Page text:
Lewis Northen Funeral Directors Welcome Easing of Funeral Restrictions

Lewis Northen Funeral Directors  Welcome Easing of Funeral Restrictions
Lewis Northen Funeral Directors Welcome Easing of Funeral Restrictions

Lewis Northen Funeral Directors have welcomed the news that from the Government that the legal limit of mourners at funerals is to be lifted.

As of 17 May, the rule of 30 mourners for a funeral in England will be removed as part of Step 3 of the roadmap.

Changes announced now mean that the number of who can attend a funeral will be determined by how many people the venue can safely accommodate with social distancing.

Changes made apply to both indoor and outdoor venues. Capacities of venues will vary, but many will allow significantly more than 30 people to attend.

Commenting on the news, Lewis Northen Funeral Directors  owner Lewis Northen said;

“The pandemic has been a devastating time for everyone.”

“ We welcome the news that the number of mourners allowed to attend funeral services is easing although the number allowed to attend isn’t unlimited at every location we welcome an increase on the 30 that has been in place for the last year.”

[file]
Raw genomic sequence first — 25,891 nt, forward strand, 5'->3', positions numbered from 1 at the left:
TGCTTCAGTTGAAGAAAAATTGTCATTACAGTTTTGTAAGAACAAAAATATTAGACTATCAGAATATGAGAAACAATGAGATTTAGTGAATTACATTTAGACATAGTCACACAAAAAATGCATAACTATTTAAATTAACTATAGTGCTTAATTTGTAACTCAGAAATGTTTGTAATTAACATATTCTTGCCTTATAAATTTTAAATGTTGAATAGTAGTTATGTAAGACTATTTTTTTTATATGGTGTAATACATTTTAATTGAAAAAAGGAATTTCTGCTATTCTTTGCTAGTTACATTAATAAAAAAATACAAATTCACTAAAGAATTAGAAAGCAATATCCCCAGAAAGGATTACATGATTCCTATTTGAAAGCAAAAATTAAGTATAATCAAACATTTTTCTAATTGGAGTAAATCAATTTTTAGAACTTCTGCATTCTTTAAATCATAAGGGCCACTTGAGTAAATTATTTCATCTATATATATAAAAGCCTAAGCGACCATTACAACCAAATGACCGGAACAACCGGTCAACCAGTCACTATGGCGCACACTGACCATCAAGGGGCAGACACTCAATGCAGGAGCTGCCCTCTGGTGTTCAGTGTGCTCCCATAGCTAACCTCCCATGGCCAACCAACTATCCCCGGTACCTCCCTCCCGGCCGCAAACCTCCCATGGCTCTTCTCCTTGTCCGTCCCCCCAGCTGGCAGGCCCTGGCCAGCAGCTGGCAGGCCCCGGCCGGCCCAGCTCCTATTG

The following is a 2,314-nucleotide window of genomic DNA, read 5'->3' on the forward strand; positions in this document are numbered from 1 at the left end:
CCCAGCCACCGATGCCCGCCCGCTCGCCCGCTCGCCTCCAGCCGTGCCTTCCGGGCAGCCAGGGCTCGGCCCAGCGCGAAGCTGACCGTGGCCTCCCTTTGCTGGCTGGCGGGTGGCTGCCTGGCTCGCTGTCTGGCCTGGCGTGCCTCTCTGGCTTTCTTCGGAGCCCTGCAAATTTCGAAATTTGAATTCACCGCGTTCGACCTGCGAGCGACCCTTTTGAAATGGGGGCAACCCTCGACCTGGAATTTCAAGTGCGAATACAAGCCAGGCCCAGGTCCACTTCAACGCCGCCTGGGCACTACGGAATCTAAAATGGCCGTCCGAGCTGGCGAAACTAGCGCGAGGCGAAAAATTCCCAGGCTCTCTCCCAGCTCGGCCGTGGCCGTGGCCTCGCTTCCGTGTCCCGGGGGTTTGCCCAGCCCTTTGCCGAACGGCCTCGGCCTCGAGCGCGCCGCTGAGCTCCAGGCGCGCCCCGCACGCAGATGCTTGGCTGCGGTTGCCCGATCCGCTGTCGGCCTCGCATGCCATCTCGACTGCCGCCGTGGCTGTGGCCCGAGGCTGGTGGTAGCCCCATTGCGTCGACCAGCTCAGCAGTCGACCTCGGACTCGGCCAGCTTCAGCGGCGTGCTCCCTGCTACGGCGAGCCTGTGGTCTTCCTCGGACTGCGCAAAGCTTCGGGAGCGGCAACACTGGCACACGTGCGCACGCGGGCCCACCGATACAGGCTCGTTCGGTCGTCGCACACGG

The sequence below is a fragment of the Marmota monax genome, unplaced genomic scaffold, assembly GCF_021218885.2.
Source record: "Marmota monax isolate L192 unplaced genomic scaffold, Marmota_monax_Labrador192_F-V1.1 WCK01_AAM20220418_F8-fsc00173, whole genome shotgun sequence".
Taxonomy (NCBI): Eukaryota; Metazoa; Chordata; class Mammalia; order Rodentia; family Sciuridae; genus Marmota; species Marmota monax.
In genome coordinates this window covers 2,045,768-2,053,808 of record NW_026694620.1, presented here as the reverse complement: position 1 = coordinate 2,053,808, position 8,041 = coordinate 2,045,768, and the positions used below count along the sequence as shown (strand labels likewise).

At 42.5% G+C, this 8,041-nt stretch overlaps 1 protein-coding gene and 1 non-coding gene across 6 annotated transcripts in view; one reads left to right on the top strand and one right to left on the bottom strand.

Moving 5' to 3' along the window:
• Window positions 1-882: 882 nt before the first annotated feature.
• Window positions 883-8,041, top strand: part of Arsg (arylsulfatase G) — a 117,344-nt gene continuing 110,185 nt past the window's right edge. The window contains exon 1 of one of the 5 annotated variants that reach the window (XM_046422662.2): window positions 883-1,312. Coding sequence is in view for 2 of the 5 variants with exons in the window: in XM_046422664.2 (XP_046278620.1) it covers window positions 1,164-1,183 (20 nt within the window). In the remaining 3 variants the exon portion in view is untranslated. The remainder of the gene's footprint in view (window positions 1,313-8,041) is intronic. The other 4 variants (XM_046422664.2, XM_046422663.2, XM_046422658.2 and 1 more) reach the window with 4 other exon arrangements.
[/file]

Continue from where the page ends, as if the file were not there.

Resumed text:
“People not been able to say a final farewell to loved ones has been really hard on the families across the country.”

“Although we must not get complacent and social distancing will most likely be in place for a very long time we hope we are heading in the right direction so everyone can pay their respects to loved ones at funeral services.”

NAFD Chief Executive Jon Levett said;

 “The NAFD warmly welcomes the Prime Minister’s decision to drop the 30-limit at funerals in England and for funeral attendance to be determined by the venue’s size.”

“Throughout the pandemic, the Government has made sure immediate families were able to be there to say goodbye to a loved one and this has always been valued.”

“But it’s critical that all those who are grieving are not forgotten in the reopening of society – and for many families, the current restrictions have meant telling people very close to the person that has died that they simply couldn’t be there.”

Mr. Levett is now also calling for the government to put some trust in the public. He wants to people given the chance to personal decisions when it comes to social contact.

He feels this will mean people can gain comfort from holding hands or giving a much-needed hug, to those who are isolated in their grief.

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